Are you running out of reading material in lockdown? If you are in Kenilworth, I can deliver some second-hand books to you. There will be a charge for this of £10 for a bag of six books or £5 for three books/children’s books, but the money will go to my fundraiser to help musicians who have lost their livelihoods during this pandemic and get no government help. (See my earlier post, Here the arts are freezing…)
If you are not in Kenilworth and would like me to post books to you, I can send a box of four novels (fiction only, I’m afraid) for £10 inc p&p, with the proceeds after postage going, again, to my fundraiser.
These will be, essentially, surprise packages. You can give broad likes and dislikes, but I can’t do individual requests easily – our stock is limited at the moment. But we have loads of books, and people really ought to be reading them rather than have them locked in a shop!
A video that says more than my post yesterday about why I am raising funds to help musicians during the loss of live concerts and gatherings. Please watch, I know the lighting is still terrible and I’m still in my dressing gown, but it’s all heartfelt!
The quotation in the title of this post is from the 16th century: it’s from a letter from the humanist scholar Erasmus to his friend Sir Thomas More, in which he introduces the painter Hans Holbein to him and asks him to find him work in England, because the Reformation is bringing a loss of opportunities to artists in Germany and Switzerland. 500 years on, the arts are freezing again, because of COVID-19 and the lack of a government response to the financial needs of independent artists and investment in the arts generally. Watch the video for more!
Please consider giving £5 to my fundraiser – and if you can’t (and I know some can’t!), then please share the Ko-Fi link listed below.
Here are some links:
The article about the letter to the UK government signed by 400 people across the arts.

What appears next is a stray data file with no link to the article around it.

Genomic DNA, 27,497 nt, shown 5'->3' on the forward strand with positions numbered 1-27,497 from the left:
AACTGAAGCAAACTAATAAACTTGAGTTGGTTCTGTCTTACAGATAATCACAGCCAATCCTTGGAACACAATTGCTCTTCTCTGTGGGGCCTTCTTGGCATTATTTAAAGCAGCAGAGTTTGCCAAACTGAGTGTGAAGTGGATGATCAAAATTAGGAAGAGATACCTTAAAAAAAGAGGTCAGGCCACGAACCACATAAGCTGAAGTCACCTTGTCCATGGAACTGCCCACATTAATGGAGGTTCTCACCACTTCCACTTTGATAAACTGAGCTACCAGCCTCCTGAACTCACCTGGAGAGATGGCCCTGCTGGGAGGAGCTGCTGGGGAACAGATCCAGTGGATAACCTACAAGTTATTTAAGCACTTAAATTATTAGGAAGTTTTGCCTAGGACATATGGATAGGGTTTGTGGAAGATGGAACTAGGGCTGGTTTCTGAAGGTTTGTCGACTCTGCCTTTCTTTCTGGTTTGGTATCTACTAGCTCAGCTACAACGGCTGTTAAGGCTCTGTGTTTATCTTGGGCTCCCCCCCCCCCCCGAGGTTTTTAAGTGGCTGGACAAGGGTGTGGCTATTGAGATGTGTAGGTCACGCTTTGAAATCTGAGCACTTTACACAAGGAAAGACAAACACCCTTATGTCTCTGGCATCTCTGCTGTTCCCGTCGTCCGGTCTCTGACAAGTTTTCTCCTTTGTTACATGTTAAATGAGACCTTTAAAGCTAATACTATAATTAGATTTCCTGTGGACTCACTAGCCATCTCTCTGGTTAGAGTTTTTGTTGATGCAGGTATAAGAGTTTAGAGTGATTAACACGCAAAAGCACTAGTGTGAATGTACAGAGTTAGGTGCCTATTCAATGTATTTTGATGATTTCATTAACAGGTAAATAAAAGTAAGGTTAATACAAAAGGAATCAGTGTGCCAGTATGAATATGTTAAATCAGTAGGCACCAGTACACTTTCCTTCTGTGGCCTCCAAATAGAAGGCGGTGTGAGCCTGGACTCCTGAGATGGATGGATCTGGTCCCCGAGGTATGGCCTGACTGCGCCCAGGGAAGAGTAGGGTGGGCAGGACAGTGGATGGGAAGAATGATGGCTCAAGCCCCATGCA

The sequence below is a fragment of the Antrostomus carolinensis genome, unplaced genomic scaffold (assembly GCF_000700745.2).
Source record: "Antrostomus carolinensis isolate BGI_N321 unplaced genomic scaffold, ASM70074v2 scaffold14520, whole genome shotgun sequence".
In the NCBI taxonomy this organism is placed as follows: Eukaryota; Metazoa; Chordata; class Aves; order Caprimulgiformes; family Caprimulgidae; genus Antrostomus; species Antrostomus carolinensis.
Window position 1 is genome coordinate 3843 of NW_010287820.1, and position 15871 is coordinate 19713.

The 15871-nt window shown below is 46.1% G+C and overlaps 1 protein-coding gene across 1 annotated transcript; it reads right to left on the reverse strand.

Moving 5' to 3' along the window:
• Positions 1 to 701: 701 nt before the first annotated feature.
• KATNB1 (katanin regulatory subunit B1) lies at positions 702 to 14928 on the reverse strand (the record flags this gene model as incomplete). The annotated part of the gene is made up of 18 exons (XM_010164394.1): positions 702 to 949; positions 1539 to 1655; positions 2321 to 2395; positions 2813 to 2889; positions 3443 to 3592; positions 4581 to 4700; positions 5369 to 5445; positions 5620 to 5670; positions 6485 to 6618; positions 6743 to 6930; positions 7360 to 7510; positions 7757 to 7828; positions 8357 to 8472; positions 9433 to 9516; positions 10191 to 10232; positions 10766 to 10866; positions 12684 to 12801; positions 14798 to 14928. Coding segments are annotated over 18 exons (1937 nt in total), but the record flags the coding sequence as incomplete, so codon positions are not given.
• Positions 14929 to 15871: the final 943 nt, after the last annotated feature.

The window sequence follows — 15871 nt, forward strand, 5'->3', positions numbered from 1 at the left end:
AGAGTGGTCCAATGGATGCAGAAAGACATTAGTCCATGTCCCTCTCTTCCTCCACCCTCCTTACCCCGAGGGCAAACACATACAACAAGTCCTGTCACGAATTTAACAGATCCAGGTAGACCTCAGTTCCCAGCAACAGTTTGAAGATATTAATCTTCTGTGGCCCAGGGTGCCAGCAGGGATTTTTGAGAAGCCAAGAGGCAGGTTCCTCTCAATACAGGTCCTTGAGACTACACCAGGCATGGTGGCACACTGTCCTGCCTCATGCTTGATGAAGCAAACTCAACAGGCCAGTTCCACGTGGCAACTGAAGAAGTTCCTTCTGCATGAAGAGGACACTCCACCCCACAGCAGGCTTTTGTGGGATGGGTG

My fundraiser through Ko-Fi to give a small amount to musicians.
And below the graphic by musician Jon Wilks, mentioned in the video, showing ways that you can help – I also mention subscribing to their YouTube channels, the video explains how that helps.
Here are some ways that you can support musicians:
Buy their music – via Bandcamp or the artists’ websites (they get most money from those sales)
Subscribe to their YouTube channels – it’s free, easy, and when they get to 1000 subscribers they can do more with their channels, including monetising them
Share stuff on social media – their posts, their online streamed gigs, their websites, their YouTube channels, etc. Anything to keep your favourite musicians in the public eye.
If you are on Facebook, join the Folk Corona page, which has auctions from musicians of all sorts of things, from private tuition to merch bundles to original artwork, all sorts.
Support our Ko-Fi fundraiser– £5 is the minimum, but if you can spare that (and I know some can’t), then do support us in our attempt to raise funds to donate to musicians – initially those whose gigs at the Tree House had to be cancelled, then others after that.
Consider joining Patreon accounts for musicians you love, if they have one – usually from as little as £3 per month, for which you get various things they offer exclusively on Patreon.
Follow them on Spotify. The platform pays them absolute peanuts, but following them raises their profile.
Some are offering online music tuition, commissions of new tunes, and other things.
Be proactive. Check out musicians’ websites and social media pages and see what they are up to. Keep promoting their music.
If we want live music to survive this crisis, we need to keep supporting musicians now. You may not be able to support them financially, but subscribing to YouTube channels and sharing posts and links on social media is free, quick, easy and good for keeping their music and their hopes alive.
Musicians need our support – let’s find ways to help them through this crisis. A couple of videos to encourage you.